• x
Discount -
Please choose at least 12 bottles
Your basket is empty

The Garden

Set within 3,5 hectares (8 acres) of cultivated fruit and vegetables, the big garden at Babylonstoren is at the heart of the farm. It was inspired by the historic Company’s Garden in Cape Town, which supplied sailing ships of the Dutch East India Company with fresh vegetables and fruit during the days when the Cape was a halfway station between Europe and Asia. But we also link back to the mythological hanging gardens of Babylon. Those were thought to have been created by Nebuchadnezzar in the sixth century BC, for his wife who longed for the mountains and valleys of her youth.

Visit our Garden

What you should know

  • Booking is essential for the garden tour – please phone +27 (0)21 863 3852.
  • Remember to wear comfortable shoes, bring a hat in summer and wellies plus an umbrella in winter. A famous Swedish proverb holds: There ain’t no bad weather, just the wrong clothes.
  • Entrance fees payable at the gate go to the Babylonstoren Trust for the education of our local children.
    • Weekends and public holidays: R20 per person | R10 per child under 12.
    • Weekdays: R10 for all.
    • Free entry for RHS members.
  • Regrettably no dogs are allowed, as this is a working farm with lots of feathery friends.
  • Kindly note that all pathways in the garden are gravel and in some areas covered with peach pips.

Become a volunteer

As we are passionate about our garden at Babylonstoren, we welcome fellow gardeners, horticulturists, botanists or those who are interested in learning more about gardening. If you’re happy to get your hands dirty (you'll be planting, harvesting, pruning and mulching) and eager to learn and/or share your knowledge, we'd love to welcome you as a volunteer at Babylonstoren. You’ll work with our gardeners in every aspect of the garden but most importantly get a chance to contribute to the garden in a real way. Find more info here


Join our garden tour

Our daily guided garden tour starts at the Farm Shop at 10h00. One of our experienced gardeners will be your guide on this tour, during which we encourage guests to pick, taste, smell and touch while walking through our garden. Each of the 300 plant varieties is edible or has medicinal value. The beautiful garden is not only pleasing to the eye, but also provides the restaurants with fresh produce, harvested daily. Our enthusiastic guides will share some of the garden’s special stories with you and give practical gardening tips. We hope you will enjoy our garden and be inspired when you leave to plant your own!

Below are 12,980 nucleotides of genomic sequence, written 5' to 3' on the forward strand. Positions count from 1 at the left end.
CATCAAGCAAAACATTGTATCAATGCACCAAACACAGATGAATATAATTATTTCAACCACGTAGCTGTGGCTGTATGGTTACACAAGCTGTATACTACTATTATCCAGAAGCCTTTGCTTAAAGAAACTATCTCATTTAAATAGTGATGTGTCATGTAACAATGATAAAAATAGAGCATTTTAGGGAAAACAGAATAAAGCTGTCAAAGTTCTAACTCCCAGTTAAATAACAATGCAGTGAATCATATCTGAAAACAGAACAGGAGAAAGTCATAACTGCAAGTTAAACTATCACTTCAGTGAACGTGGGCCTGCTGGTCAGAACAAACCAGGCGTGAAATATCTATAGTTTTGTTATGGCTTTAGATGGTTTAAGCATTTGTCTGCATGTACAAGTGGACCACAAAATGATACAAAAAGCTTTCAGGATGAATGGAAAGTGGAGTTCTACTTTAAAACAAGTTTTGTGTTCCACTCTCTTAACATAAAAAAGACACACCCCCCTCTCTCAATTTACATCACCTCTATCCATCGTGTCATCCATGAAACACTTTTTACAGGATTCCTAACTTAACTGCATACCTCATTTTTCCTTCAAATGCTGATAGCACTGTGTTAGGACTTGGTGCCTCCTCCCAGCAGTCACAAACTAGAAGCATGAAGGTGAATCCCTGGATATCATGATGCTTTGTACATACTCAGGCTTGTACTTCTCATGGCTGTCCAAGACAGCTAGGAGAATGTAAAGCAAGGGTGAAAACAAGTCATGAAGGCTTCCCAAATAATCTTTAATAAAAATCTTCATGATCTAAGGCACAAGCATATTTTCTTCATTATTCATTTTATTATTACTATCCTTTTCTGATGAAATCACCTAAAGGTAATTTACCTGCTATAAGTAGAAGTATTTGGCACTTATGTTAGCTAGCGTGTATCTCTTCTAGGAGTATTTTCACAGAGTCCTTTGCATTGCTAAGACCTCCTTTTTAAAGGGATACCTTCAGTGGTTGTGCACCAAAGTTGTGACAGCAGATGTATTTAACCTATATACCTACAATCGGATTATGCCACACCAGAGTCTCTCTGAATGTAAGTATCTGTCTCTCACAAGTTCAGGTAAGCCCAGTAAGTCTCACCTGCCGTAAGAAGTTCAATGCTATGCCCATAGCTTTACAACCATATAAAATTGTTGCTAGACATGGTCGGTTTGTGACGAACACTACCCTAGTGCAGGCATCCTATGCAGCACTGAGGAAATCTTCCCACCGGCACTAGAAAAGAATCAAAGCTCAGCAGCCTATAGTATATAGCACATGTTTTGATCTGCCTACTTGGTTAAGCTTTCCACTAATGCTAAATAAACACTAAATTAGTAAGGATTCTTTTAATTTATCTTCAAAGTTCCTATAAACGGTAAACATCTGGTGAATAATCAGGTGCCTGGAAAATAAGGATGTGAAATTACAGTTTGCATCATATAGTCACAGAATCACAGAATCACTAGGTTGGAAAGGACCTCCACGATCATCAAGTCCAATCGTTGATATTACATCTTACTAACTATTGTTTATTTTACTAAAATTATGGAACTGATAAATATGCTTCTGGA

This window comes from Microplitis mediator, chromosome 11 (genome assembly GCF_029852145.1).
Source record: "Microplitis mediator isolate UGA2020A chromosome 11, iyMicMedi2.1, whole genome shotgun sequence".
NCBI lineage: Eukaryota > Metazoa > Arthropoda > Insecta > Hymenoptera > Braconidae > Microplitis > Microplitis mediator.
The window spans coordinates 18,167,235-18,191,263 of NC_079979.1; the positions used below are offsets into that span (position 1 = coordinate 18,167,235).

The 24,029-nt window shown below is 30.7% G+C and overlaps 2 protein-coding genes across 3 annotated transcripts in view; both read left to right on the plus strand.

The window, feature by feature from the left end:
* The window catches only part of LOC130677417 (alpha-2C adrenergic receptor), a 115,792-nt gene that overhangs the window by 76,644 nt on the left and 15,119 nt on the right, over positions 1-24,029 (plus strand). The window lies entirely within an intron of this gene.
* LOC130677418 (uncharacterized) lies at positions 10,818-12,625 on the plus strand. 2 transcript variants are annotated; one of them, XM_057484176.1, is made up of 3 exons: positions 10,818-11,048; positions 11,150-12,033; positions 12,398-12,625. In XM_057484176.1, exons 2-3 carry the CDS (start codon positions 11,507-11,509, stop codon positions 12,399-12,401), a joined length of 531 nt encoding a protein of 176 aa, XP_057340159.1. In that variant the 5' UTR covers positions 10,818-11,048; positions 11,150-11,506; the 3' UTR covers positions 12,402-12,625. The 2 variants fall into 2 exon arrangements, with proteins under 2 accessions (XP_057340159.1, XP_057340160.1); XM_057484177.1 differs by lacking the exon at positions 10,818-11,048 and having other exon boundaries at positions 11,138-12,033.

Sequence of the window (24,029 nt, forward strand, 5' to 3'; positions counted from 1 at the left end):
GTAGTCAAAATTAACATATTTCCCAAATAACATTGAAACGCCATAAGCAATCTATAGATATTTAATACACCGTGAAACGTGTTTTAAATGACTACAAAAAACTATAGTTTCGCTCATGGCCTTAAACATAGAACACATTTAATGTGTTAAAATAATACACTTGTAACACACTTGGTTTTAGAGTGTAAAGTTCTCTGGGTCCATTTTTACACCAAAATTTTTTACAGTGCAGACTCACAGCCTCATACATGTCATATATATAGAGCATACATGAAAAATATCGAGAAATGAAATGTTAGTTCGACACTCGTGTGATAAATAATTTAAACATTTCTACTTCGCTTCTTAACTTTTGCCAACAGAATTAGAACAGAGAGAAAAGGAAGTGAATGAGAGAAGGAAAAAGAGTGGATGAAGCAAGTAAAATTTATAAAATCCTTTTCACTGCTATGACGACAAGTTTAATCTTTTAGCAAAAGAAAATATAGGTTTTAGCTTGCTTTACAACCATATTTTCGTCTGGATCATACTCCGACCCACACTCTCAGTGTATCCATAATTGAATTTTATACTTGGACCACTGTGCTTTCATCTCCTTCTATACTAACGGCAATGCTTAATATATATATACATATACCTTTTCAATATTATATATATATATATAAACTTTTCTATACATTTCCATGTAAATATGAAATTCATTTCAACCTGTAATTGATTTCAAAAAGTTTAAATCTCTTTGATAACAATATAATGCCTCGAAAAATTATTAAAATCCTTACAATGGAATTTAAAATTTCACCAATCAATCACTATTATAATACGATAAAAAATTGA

More about our garden

In 2007, owner Karen Roos commissioned French architect Patrice Taravella to plan the layout of the garden. His work at Prieuré Notre Dame d’Orsan in France had impressed her greatly. There Patrice had reconstructed a medieval cloistered garden on the site of a restored 12th-century monastery. "I was drawn to Patrice's inherent discipline. It is almost Cartesian in the tradition of classical French gardens," says Karen. "And he's remarkable in that he really understands the movement of people: how to make a garden hold you and calm you down."

Taravella gave the garden geometric bones. His creation sits on an axis that extends east to west along the traditional lines of the old whitewashed Cape Dutch werf (farmyard), then north to south from Babel Restaurant to the Babylonstoren koppie. It comprises 15 clusters spanning vegetable areas, stone and pome fruits, nuts, citrus, berries, bees, herbs, ducks and chickens, a prickly pear maze, and more. Gravity feeds water from a stream by rills into the garden, flowing through ponds planted with edible lotus, nymphaea lilies and waterblommetjies.

Every one of the 300 varieties of plants in the garden is edible or has medicinal value. They are also grown as organically as possible and in a biologically sustainable manner. The fruit and vegetables from the garden are harvested all year round for use in two farm-to-fork restaurants. Along the edge of the garden, a natural stream flows from the Simonsberg mountain to the Berg River, creating a space for indigenous wild olives to flourish. In their shade a collection of some 7 000 clivia lilies explode in a spectacular display every spring. Our head gardener Liesl van der Walt and her team tend the plants that have flourished beyond expectation – so much so that it’s quite hard to believe that the gardens are still relatively young.

Recent Blog Articles

Bugs: The good, the bad & the ugly

Some bugs are good for our gardens, some bad, says resident bug expert Arné Stander. Some six-legged creatures are vital when it comes to decomposing, pollination, seed dispersal, serving as a food source for insectivores and maintaining plant and animal community structures.

Read more

How do you like them apples?

Winter Pearmain, a delicious apple variety, is an ancient fruit grown here in our garden under the watchful eye of Oom Anton Roux. For many years he ran his own nursery, where he propagated and grew varieties of old-fashioned gems. Ever since we started the garden on the farm, he has been experimenting here – growing quinces, medlars and old-fashioned apples.

Read more
How lucky can I be, to be here. It’s paradise lost and found.
Gundula Deutschlander


Become a Volunteer

We welcome fellow gardeners to share in the joys of our garden. 

Find out more


Lemons! We currently get to pick and choose from delicious cultivars such as Eureka and Lisbon. Our plum trees are adorned with beautiful white blossoms, while the peach and nectarine trees stand pretty in pink. We're also harvesting our winter favourite, waterblommetjies, with an abundance of sorrel to go with it.

Please select a country below.